Because of the uncertainty curtain, we are left without the knowledge of how much time is left. The only thing we know is that we have some time, yet the amount is unknowable...

...for most people.

drawing of uncertainty curtain and not knowing how much time is left


Many argue that, although we don't know how much time is left, we probably don't want to know. There are people to get a glimpse of the upper chamber. People who are diagnosed with a terminal illness. For such people, the uncertainty curtain is lifted.

drawing of lifting the uncertainty curtain

As much as we may think we want to know how much time is left, knowing means we can't hide from ourselves the fact that time is limited.

drawing of fear of death


You might be wondering what the antidote is. How can I live for today and also prepare for tomorrow, and also know that tomorrow isn't guaranteed, and also know that tomorrow is probable...

It can be tough. Many people have a life philosophy that says since tomorrow isn't' guaranteed, I might as well live for the moment. This is to place more weight on the present than on the future. This is why people spend instead of save, for example.

drawing of hedonism

Yet it's possible that you will exist in the future (even if you don't know exactly how much time you have). There will be a future you and not putting money away for that person you will become is akin to stealing from your future self.

drawing of stealing from future you

The retort might be that we need to save everything for the future so that future us will be set up. This can be tempting and has the potential to be a seed of anxiety - causing people to worry about having enough in the future. So save, save, save, and wait for the future to enjoy it.

Yet, it doesn't take much time to find examples of people who saved their whole lives for a comfortable retirement, not knowing they would run out of sand right as they retire.

This is to put too much weight on the future.

drawing of scrooge and financial hoarding

This is the case of Ebenezer Scrooge, the main character in Charles Dickens' A Christmas Carol. Scrooge had more money than he could ever need but refused to spend because he didn't want to run out of money in the future (among other reasons).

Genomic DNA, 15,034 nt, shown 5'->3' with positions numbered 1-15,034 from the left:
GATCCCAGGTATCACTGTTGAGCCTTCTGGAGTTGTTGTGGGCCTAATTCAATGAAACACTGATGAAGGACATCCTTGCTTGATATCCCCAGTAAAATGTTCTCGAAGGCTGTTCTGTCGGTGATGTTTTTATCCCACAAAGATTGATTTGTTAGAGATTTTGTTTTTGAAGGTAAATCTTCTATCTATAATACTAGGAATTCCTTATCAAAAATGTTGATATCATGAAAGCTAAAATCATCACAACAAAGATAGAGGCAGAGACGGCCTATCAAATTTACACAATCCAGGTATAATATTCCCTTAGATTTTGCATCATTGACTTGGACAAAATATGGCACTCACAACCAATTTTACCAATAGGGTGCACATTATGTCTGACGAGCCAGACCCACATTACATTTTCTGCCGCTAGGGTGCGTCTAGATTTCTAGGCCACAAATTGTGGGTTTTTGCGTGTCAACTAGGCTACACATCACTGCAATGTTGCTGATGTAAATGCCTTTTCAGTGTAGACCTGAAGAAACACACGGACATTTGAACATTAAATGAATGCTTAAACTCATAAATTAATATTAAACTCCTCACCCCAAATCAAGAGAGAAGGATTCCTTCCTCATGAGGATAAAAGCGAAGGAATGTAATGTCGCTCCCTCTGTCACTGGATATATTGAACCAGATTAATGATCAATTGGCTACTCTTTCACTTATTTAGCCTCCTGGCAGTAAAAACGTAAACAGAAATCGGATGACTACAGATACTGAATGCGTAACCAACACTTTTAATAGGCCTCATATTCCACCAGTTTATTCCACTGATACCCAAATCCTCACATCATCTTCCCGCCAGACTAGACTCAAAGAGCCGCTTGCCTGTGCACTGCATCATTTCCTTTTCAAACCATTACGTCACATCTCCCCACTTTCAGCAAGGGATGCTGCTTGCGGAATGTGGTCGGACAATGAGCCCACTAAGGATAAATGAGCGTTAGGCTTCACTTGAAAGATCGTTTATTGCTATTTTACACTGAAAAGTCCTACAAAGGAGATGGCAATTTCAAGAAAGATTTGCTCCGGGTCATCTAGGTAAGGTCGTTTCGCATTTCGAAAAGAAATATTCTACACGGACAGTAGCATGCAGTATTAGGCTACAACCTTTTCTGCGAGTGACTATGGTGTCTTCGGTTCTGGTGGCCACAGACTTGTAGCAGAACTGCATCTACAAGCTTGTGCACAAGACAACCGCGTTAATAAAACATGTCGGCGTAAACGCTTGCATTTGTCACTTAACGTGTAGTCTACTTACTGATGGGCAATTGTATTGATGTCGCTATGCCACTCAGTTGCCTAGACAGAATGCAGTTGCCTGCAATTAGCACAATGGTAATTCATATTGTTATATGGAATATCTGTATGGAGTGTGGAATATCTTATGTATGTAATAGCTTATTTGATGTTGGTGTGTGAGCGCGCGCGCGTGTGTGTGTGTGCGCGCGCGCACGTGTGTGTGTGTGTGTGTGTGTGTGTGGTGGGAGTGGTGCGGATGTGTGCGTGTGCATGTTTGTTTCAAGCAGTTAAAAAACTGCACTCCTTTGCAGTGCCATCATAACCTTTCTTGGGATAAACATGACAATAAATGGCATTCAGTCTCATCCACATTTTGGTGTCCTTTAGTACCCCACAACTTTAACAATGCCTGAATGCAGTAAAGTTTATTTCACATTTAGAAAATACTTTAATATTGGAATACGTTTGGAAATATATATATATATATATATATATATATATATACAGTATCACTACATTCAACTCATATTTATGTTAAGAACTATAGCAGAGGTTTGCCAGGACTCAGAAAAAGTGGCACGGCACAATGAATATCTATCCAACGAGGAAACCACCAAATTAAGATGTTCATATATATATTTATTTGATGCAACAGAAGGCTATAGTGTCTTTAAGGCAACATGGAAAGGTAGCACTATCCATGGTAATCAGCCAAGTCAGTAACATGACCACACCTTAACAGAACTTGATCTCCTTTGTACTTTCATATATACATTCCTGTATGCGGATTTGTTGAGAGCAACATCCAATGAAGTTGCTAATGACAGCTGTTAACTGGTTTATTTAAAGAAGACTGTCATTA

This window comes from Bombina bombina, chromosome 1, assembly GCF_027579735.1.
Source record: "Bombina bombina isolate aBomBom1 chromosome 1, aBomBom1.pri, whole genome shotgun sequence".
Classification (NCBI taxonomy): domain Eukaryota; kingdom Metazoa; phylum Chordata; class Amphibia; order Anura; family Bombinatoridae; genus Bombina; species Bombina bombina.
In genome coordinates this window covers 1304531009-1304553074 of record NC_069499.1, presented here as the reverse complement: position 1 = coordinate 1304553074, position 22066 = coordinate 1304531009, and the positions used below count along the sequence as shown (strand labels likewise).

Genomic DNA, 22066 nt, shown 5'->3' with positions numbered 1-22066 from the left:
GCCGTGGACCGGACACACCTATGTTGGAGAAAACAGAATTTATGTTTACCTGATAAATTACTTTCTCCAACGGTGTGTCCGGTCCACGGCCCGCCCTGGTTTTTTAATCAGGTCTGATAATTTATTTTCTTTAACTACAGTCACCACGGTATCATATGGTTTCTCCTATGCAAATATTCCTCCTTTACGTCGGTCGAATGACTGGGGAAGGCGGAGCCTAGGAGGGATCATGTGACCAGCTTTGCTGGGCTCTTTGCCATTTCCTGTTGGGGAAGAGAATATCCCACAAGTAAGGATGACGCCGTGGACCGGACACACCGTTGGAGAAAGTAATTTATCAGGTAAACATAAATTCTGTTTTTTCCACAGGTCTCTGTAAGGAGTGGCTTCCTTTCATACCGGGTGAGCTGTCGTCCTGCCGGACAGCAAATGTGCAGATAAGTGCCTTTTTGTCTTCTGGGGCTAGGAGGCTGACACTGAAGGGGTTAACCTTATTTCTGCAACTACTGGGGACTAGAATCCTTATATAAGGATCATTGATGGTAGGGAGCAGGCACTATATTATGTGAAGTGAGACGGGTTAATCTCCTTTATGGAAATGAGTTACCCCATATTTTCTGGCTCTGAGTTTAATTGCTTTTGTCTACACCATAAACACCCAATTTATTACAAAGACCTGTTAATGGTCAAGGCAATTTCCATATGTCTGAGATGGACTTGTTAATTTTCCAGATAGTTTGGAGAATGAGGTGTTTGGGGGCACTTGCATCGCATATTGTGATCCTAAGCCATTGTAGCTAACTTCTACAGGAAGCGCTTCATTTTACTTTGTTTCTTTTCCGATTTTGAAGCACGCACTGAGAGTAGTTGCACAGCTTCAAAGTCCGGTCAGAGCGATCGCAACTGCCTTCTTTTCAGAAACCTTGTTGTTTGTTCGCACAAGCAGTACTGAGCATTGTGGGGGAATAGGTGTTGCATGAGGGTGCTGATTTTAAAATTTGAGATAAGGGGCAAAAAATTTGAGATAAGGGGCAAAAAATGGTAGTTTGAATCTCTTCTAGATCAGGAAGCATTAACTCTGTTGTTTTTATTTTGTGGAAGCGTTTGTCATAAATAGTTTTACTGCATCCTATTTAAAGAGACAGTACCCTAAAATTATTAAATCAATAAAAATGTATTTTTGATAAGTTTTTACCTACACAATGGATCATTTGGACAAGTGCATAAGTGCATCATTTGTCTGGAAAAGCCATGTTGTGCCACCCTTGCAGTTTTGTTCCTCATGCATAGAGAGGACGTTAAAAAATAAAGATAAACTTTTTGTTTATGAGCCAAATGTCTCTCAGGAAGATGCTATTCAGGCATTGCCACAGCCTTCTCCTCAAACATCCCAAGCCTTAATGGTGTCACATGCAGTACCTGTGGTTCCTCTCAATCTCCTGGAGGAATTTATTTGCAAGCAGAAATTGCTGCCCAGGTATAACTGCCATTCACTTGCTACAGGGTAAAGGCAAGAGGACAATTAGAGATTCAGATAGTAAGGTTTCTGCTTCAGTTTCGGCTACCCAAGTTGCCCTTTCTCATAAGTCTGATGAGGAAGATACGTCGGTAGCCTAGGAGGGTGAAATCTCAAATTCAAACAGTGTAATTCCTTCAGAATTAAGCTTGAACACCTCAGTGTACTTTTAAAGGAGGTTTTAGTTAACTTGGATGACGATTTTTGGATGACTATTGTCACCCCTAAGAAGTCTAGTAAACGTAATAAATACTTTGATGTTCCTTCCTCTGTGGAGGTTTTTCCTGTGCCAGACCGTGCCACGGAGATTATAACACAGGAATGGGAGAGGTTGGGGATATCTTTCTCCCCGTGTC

It turns out, simple having money and not using it doesn't make people happy.

drawing of financial hoarding

The trick is to balance the present and the future (using lessons from the past). You can live for today while simultaneously setting yourself up for a good future. It's about balance. It's about not waiting to live your life. It's about finding meaningful things to do with your time. It's about enjoying the people around you. And it's also about understanding that you can set yourself up to live your life, do meaningful things, and enjoy the people around you in the future.

drawing of balancing the present and the future

You don't have to choose between YOLO and paying your bills. You can find a balance. Understanding that you have this one life to enjoy allows you to make the most of it.

You get one life; live intentionally.


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Burkeman, Oliver: Four Thousand Weeks Ellis, Linda: "The Dash" Hagen, Derek: Your Money, Your Values, and Your Life Haidt, Jonathan: The Happiness Hypothesis Irvine, William: You: A Natural History Kinder, George & Susan Galvan: Lighting the Torch Lindsay, James: Life in Light of Death Making Sense Podcase with Sam Harris: Making Sense of Death Manson, Mark: The Subtle Art of Not Giving a Fuck

McKay, Matthew, John Forsyth, and Georg Eifert: Your Life on Purpose Robin, Vicki: Your Money or Your Life Urban, Tim: What's Our Problem? Wagner, Richard: Financial Planning 3.0

Wait But Why: Your Life in Weeks Wallace, David Foster: This is Water Ware, Bronnie: The Top Five Regrets of the Dying Yalom, Irvin: Staring at the Sun



About the Author

Derek Hagen, CFA, CFP, FBS, CFT-I, CIPM is a speaker, writer, and coach specializing in financial psychology, meaning and valued living, resilience, and mindfulness.